A Fine Gael senator is calling for ‘unregulated dial a drink services’ to be prosecuted over fears they could encourage social gatherings during lockdown.
Dublin Senator Mary Seery-Kearney said anonymous services are being advertised on social media, without oversight, and are delivering alcohol to people at their place of choice.
Senator Seery-Kearney has said she believes ‘this unregulated practice could further fuel unsafe parties and social gatherings of younger people given the current climate of public health restriction’s.
The Seanad Spokesperson on Children, Disability, Equality, Integration and Privacy Rights said: “This is an alarming situation that cannot continue and should be stopped with immediate effect.
“I saw some Facebook pages which were advertising alcohol sales the weekend before last and offering packs of a variety of alcohol for “late night party people.”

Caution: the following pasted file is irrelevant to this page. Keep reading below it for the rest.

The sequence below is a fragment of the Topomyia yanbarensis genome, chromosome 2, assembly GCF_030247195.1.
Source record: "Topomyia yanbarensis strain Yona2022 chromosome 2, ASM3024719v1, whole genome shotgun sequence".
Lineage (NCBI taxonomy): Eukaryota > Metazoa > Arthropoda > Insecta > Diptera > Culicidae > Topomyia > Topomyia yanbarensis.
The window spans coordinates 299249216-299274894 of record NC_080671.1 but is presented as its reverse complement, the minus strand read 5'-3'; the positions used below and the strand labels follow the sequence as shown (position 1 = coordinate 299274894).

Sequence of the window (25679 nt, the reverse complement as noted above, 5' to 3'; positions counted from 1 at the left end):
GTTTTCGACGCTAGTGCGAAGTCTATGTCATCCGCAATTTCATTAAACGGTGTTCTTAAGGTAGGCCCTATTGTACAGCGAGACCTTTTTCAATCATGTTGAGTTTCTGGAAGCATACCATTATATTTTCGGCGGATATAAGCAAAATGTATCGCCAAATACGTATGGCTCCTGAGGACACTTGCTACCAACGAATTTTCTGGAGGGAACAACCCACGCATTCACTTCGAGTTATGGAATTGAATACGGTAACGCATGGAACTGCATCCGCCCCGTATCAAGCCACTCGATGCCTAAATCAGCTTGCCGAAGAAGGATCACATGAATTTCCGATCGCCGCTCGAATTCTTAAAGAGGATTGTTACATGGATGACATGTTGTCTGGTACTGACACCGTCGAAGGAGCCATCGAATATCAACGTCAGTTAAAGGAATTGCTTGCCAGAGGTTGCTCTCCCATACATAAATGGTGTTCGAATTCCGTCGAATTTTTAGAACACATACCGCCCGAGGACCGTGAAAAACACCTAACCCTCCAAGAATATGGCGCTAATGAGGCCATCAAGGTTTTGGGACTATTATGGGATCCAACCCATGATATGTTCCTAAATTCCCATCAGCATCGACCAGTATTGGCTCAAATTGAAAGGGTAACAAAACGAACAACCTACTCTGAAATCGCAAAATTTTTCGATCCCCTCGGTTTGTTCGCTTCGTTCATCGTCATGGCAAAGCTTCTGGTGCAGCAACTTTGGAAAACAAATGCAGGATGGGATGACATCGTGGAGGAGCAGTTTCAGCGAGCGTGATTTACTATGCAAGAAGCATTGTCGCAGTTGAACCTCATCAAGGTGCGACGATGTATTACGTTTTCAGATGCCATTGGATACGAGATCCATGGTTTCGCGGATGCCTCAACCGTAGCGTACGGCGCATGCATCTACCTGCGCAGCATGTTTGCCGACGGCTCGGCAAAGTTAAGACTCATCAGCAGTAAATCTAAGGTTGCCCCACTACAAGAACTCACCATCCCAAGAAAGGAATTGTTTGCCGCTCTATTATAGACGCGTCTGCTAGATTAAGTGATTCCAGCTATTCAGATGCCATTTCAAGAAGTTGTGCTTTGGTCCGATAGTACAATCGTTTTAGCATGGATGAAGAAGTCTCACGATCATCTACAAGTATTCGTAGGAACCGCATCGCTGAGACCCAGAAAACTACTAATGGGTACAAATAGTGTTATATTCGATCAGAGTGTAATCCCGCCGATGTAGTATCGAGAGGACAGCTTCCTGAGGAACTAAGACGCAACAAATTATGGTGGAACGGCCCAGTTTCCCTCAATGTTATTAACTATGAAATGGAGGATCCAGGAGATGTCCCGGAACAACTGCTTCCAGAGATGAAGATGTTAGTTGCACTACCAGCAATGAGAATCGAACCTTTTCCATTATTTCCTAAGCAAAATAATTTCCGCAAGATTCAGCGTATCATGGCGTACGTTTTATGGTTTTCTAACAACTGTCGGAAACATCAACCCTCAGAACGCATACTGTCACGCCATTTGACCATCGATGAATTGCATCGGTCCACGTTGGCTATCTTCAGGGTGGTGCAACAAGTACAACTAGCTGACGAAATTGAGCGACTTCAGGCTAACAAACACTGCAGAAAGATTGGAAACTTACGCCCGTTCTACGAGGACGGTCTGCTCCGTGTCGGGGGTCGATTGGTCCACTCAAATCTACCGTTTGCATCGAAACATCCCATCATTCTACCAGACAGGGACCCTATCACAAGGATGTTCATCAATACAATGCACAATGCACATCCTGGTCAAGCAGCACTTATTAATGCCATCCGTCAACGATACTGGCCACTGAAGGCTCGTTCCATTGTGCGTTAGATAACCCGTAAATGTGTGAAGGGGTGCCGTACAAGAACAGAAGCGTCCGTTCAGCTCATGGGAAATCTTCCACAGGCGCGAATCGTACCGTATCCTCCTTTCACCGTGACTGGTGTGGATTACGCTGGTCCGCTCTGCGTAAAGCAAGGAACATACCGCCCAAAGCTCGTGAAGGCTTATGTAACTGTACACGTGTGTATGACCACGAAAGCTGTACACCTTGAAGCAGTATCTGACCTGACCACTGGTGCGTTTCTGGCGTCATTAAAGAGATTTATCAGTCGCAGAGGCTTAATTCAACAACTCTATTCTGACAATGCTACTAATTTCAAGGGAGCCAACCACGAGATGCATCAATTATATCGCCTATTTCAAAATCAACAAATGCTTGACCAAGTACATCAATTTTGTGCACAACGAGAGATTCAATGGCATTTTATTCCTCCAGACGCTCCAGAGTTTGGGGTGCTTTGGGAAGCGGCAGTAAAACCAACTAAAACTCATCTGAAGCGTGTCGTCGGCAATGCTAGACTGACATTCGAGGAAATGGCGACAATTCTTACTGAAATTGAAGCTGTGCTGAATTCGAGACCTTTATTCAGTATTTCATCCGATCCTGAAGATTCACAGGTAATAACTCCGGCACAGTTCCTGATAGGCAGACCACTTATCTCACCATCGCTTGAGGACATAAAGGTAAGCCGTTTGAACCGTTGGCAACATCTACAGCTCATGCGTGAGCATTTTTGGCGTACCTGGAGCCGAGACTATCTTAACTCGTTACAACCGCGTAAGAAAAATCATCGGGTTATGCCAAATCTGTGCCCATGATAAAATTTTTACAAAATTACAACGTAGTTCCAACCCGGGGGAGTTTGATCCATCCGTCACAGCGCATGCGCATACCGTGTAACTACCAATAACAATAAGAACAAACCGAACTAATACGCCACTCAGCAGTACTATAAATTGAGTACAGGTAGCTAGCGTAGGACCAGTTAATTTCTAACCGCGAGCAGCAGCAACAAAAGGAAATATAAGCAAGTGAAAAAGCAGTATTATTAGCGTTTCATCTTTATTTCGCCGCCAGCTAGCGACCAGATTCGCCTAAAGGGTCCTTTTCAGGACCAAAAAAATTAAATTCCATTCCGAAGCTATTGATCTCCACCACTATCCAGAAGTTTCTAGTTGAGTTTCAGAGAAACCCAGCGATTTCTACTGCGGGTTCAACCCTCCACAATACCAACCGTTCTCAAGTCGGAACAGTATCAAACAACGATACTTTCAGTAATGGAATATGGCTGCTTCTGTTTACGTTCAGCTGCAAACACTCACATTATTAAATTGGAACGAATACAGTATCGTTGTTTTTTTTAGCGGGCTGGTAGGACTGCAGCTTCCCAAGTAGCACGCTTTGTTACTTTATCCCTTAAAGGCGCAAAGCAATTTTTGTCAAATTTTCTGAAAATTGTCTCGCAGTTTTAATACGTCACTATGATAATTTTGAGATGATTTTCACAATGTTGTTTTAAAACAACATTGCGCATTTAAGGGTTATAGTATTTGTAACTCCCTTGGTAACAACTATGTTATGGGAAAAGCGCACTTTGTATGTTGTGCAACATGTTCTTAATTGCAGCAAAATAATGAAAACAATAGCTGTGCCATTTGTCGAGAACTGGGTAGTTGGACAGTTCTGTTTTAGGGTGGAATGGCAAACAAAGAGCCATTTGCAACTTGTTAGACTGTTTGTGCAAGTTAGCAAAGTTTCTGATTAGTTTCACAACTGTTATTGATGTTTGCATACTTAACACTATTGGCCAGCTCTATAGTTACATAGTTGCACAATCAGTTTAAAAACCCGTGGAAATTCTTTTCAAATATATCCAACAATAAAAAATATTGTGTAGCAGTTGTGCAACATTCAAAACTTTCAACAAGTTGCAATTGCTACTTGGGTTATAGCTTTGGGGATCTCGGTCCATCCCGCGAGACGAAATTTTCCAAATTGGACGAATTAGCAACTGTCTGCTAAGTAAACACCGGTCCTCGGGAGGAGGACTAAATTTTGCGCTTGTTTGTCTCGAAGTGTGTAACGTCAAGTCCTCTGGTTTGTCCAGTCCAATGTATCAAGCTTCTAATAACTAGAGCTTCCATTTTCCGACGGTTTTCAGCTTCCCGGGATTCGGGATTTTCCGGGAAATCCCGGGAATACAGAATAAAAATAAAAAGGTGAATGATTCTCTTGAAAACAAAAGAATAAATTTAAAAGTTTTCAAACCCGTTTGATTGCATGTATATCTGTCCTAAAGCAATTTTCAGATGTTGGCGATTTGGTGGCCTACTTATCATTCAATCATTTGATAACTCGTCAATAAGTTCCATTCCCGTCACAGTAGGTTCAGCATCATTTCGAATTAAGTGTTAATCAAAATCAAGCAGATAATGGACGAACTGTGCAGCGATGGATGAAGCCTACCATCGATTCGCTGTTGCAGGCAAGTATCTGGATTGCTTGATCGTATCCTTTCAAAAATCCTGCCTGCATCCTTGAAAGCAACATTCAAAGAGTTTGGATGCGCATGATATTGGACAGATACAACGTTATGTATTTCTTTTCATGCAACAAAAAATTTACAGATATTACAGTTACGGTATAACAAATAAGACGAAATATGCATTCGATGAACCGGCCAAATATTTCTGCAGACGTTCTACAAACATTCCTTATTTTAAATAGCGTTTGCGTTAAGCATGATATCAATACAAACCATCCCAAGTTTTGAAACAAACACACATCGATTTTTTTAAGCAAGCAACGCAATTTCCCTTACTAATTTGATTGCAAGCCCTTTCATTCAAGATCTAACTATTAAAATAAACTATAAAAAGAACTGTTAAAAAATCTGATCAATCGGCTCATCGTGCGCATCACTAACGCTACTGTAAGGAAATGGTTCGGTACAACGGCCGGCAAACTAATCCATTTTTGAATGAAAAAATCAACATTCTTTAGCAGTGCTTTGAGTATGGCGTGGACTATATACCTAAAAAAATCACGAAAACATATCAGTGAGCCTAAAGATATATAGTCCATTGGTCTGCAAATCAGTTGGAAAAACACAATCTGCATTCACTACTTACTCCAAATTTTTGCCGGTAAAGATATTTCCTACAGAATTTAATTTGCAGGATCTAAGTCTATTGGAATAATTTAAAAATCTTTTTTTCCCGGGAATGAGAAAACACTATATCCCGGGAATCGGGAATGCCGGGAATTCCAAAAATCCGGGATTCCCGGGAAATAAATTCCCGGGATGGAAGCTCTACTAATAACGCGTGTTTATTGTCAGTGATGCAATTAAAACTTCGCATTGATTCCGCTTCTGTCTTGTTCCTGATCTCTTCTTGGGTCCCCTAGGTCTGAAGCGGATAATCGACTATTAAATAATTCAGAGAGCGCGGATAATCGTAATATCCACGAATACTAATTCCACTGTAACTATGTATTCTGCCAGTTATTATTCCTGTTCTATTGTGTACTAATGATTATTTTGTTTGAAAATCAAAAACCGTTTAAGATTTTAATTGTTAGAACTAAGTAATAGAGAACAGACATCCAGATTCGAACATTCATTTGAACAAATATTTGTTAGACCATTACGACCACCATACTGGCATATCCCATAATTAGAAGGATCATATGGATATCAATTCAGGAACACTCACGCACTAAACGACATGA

“The Gardai need to act with urgency to stop this occurring. We need to see prosecutions.”
Senator Seery-Kearney said that the unlicensed services can also contribute to anti-social behaviour, and is calling on the Minister for Justice to review legislation on these services.
Senator Seery-Kearney continued: “The availability of such a service by unlicensed entities, which could be contributing to the Covid numbers amongst young people, contributes to anti-social behavior in parks and public places where underage drinkers can arrange for drink to be delivered to them by these unscrupulous sellers.
“The individuals offering this service are not identified. They merely offer a mobile phone number, and they appear to bear no responsibility for the age of the people they deliver and sell the alcohol to, nor to the condition or ability to drink further of those in receipt of these deliveries.”
“I am calling on the Minister for Justice to review the law on these alcohol delivery enterprises.
“We cannot afford to have people drinking alone who may be experienced stress of mental health issues during an extended restrictions period, or indeed others who use services like this to flout restrictions.”